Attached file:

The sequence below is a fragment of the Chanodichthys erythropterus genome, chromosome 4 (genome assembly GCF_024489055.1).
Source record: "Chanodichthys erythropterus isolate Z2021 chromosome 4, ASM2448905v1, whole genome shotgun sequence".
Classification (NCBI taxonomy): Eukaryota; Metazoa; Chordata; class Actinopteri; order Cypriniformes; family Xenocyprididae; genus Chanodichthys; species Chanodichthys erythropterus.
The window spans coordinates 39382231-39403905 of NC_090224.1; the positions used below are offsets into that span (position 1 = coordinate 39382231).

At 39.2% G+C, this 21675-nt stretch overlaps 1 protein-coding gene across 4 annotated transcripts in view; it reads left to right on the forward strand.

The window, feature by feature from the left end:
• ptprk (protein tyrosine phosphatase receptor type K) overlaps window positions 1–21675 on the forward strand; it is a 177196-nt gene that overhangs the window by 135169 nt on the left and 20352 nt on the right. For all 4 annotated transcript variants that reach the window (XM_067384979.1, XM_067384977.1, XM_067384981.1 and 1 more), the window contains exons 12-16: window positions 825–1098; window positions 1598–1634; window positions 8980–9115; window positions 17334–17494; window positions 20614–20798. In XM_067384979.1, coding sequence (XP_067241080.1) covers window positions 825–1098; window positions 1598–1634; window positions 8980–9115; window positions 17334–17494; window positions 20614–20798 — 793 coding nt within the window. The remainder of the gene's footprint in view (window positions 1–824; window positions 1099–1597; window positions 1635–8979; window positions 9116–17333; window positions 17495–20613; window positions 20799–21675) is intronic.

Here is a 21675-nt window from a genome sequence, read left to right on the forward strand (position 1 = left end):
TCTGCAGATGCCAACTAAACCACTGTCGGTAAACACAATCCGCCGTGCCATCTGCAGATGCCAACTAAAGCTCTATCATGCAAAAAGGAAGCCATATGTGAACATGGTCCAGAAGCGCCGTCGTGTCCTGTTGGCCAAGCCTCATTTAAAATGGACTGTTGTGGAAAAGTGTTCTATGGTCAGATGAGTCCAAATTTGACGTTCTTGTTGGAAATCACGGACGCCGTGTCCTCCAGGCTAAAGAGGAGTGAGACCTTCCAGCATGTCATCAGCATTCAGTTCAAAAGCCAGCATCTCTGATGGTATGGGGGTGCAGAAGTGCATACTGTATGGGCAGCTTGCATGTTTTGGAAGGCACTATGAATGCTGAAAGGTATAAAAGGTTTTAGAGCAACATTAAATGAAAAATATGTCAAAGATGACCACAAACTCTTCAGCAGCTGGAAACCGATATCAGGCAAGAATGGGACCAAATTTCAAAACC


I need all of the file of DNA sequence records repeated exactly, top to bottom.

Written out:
The sequence below is a fragment of the Chanodichthys erythropterus genome, chromosome 4 (genome assembly GCF_024489055.1).
Source record: "Chanodichthys erythropterus isolate Z2021 chromosome 4, ASM2448905v1, whole genome shotgun sequence".
Classification (NCBI taxonomy): Eukaryota; Metazoa; Chordata; class Actinopteri; order Cypriniformes; family Xenocyprididae; genus Chanodichthys; species Chanodichthys erythropterus.
The window spans coordinates 39382231-39403905 of NC_090224.1; the positions used below are offsets into that span (position 1 = coordinate 39382231).

At 39.2% G+C, this 21675-nt stretch overlaps 1 protein-coding gene across 4 annotated transcripts in view; it reads left to right on the forward strand.

The window, feature by feature from the left end:
• ptprk (protein tyrosine phosphatase receptor type K) overlaps window positions 1–21675 on the forward strand; it is a 177196-nt gene that overhangs the window by 135169 nt on the left and 20352 nt on the right. For all 4 annotated transcript variants that reach the window (XM_067384979.1, XM_067384977.1, XM_067384981.1 and 1 more), the window contains exons 12-16: window positions 825–1098; window positions 1598–1634; window positions 8980–9115; window positions 17334–17494; window positions 20614–20798. In XM_067384979.1, coding sequence (XP_067241080.1) covers window positions 825–1098; window positions 1598–1634; window positions 8980–9115; window positions 17334–17494; window positions 20614–20798 — 793 coding nt within the window. The remainder of the gene's footprint in view (window positions 1–824; window positions 1099–1597; window positions 1635–8979; window positions 9116–17333; window positions 17495–20613; window positions 20799–21675) is intronic.

Here is a 21675-nt window from a genome sequence, read left to right on the forward strand (position 1 = left end):
TCTGCAGATGCCAACTAAACCACTGTCGGTAAACACAATCCGCCGTGCCATCTGCAGATGCCAACTAAAGCTCTATCATGCAAAAAGGAAGCCATATGTGAACATGGTCCAGAAGCGCCGTCGTGTCCTGTTGGCCAAGCCTCATTTAAAATGGACTGTTGTGGAAAAGTGTTCTATGGTCAGATGAGTCCAAATTTGACGTTCTTGTTGGAAATCACGGACGCCGTGTCCTCCAGGCTAAAGAGGAGTGAGACCTTCCAGCATGTCATCAGCATTCAGTTCAAAAGCCAGCATCTCTGATGGTATGGGGGTGCAGAAGTGCATACTGTATGGGCAGCTTGCATGTTTTGGAAGGCACTATGAATGCTGAAAGGTATAAAAGGTTTTAGAGCAACATTAAATGAAAAATATGTCAAAGATGACCACAAACTCTTCAGCAGCTGGAAACCGATATCAGGCAAGAATGGGACCAAATTTCAAAACC